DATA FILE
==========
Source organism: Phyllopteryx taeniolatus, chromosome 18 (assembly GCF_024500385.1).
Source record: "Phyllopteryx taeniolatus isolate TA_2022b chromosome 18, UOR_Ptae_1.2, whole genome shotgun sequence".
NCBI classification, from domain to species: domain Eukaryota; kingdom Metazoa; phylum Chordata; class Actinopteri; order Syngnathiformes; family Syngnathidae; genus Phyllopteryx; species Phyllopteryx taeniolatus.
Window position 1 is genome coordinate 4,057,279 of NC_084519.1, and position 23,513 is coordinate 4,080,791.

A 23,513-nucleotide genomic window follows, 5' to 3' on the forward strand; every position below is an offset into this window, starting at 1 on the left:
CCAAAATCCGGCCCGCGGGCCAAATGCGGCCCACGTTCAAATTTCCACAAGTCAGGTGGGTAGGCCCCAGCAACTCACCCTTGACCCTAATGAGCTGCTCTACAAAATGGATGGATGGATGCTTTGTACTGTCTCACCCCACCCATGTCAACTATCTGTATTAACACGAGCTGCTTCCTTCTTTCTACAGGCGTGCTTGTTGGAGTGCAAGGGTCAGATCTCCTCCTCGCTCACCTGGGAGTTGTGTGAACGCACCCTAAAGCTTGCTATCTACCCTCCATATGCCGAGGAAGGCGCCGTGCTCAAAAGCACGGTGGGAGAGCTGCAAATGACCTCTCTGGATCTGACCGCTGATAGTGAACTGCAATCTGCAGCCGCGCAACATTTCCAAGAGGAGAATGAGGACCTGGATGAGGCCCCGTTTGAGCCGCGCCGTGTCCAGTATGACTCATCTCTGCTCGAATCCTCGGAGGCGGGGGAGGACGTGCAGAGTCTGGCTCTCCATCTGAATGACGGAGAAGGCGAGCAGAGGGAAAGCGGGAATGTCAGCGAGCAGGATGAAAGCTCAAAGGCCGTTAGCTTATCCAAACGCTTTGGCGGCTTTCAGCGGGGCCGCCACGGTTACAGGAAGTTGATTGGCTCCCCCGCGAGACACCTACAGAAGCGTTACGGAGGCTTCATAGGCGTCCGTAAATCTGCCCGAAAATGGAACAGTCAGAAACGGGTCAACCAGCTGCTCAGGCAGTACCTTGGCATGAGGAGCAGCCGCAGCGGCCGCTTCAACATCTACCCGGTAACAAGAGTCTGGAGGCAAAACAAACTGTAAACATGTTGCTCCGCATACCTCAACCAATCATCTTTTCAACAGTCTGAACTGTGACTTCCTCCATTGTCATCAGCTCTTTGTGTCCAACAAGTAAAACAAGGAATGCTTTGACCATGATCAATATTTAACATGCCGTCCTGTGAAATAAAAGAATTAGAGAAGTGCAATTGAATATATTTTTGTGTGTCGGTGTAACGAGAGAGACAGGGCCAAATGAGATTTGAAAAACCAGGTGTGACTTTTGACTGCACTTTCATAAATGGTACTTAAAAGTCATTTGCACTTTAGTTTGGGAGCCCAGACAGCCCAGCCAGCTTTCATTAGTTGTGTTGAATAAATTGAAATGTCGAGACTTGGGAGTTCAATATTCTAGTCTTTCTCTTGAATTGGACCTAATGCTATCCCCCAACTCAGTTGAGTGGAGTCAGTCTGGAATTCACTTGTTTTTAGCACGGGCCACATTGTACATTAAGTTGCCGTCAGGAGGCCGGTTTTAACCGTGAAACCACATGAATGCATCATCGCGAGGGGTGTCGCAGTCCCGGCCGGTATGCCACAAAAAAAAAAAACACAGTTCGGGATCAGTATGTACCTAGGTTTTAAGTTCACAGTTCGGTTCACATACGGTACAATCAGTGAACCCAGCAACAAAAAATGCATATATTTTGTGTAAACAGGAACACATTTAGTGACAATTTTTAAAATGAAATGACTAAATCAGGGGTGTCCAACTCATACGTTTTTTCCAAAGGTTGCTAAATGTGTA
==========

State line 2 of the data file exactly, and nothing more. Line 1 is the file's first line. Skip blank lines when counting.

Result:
Source record: "Phyllopteryx taeniolatus isolate TA_2022b chromosome 18, UOR_Ptae_1.2, whole genome shotgun sequence".